When the solar system was in its rebellious stage about 466 million years ago, two massive asteroids collided in the asteroid belt between Mars and Jupiter, sending tiny pieces of shrapnel flying all over the solar system. After examining bits of crystals that fell to Earth just before the collision, an international team of scientists has learned that space rocks that only enter our atmosphere rarely now were much more prevalent back in the day. And stuff from that big breakup is still raining down on us.
Image credit: NASA/JPL
In other words, a single collision before the time of the dinosaurs appears to have influenced the types of space rocks bombarding the Earth for hundreds of millions of years. To demonstrate that, the group analysed the composition ancient micrometeorites -- tiny shards of space rock -- from just before the big smashup 466 million years ago, that were retrieved from an ancient seafloor in a Russian river valley. The team's findings have been published in Nature Astronomy.
"What this study did was it went a little before that major breakup event took place," William Botke, a contributor to the paper, told Gizmodo. "It said, 'What are the meteorites falling on the ground [almost 500 million years ago] like?' And what they found is that the total fractions of the different kinds of meteorites back then are very different than what we're getting today."
NASA/Fred Bruenjes After dissolving the micrometeorites in acid, the team was left with tiny microscopic chromite crystals. The group found that 34 per cent of the pre-collision meteorites they studied were primitive achondrites, which make up only 0.45 per cent of meteorites found on Earth today. Primitive achondrites come from asteroids that were heated to the point where they were melted. Today, the mix of meteorites is very different, likely reflecting the fallout of the big collision, the researchers say.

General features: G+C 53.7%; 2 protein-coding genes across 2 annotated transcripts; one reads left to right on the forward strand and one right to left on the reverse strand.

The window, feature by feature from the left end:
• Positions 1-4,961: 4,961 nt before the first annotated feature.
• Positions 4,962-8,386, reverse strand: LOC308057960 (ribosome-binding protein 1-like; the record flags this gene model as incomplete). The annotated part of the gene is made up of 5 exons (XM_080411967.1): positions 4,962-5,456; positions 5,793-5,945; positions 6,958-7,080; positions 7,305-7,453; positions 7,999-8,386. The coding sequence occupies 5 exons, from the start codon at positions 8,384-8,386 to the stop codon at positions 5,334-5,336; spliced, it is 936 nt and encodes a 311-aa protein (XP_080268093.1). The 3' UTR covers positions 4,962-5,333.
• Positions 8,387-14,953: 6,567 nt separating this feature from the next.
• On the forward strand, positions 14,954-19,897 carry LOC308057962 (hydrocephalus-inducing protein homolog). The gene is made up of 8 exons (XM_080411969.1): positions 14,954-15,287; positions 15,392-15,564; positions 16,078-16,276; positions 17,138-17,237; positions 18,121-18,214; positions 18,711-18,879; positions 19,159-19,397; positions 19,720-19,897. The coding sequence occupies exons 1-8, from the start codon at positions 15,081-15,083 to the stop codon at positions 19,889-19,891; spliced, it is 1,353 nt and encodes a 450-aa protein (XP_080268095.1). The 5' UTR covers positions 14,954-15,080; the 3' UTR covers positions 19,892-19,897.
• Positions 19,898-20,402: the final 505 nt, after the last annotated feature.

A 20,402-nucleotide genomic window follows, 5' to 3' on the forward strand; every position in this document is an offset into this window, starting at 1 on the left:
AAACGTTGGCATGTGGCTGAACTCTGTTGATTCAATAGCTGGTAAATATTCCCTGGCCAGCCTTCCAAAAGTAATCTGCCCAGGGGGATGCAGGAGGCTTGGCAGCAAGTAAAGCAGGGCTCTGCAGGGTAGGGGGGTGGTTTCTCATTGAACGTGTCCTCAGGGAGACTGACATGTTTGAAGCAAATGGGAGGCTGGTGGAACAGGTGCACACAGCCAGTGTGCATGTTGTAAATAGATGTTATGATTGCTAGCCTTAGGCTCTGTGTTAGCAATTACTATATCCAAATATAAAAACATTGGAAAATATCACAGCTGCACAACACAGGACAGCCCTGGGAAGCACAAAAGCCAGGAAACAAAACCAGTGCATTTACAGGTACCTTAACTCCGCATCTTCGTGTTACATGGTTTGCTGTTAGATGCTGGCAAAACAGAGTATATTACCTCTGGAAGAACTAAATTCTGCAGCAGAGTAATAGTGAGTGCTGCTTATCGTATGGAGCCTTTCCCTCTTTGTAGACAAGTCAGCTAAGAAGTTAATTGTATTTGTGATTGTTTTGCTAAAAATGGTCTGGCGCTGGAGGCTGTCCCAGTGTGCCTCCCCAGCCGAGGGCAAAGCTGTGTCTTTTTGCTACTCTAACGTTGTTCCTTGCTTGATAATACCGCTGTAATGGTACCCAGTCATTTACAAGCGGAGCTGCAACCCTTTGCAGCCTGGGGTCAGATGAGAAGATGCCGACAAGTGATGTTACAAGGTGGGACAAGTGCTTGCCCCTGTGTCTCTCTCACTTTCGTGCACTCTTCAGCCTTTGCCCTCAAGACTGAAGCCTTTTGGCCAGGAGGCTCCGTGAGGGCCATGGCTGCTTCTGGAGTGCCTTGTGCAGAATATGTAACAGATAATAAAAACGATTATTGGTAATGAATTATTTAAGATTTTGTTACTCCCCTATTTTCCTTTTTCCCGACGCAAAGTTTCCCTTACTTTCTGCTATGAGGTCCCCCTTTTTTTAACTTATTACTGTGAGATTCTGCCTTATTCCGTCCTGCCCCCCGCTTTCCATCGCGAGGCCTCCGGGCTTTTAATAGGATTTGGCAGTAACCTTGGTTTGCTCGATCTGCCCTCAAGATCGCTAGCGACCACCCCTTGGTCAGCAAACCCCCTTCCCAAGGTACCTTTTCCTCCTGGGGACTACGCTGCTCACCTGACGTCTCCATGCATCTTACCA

On one hand, it's awe-inspiring for scientists and space geeks alike that we're still seeing the effects of an event that took place almost 500 million years ago.
"There's a long tail," Buttke said. "Think of it like a landslide. The landslide starts with this initial flux, which is really heavy. But the landslide takes a little while to die down. So even towards the end, you're still getting some stuff at the bottom of the tail."
But besides simply being interesting, as the study's lead author, Dr. Phillip Heck called it, this research could give scientists an inside look into the history of asteroid collisions, and how the meteorites born as a result could have impacted life on Earth.
"What we're trying to do is go back and tell a story about when these break ups took place," Bottke said. "Ultimately, we want to try and tie these all together. So for example, imagine some big asteroid broke up. We want to know if that asteroid delivered anything to Earth, and did it impact life?"
For non-scientists, one solid takeaway is we get to see some of the same meteorites dinosaurs did. That's objectively awesome.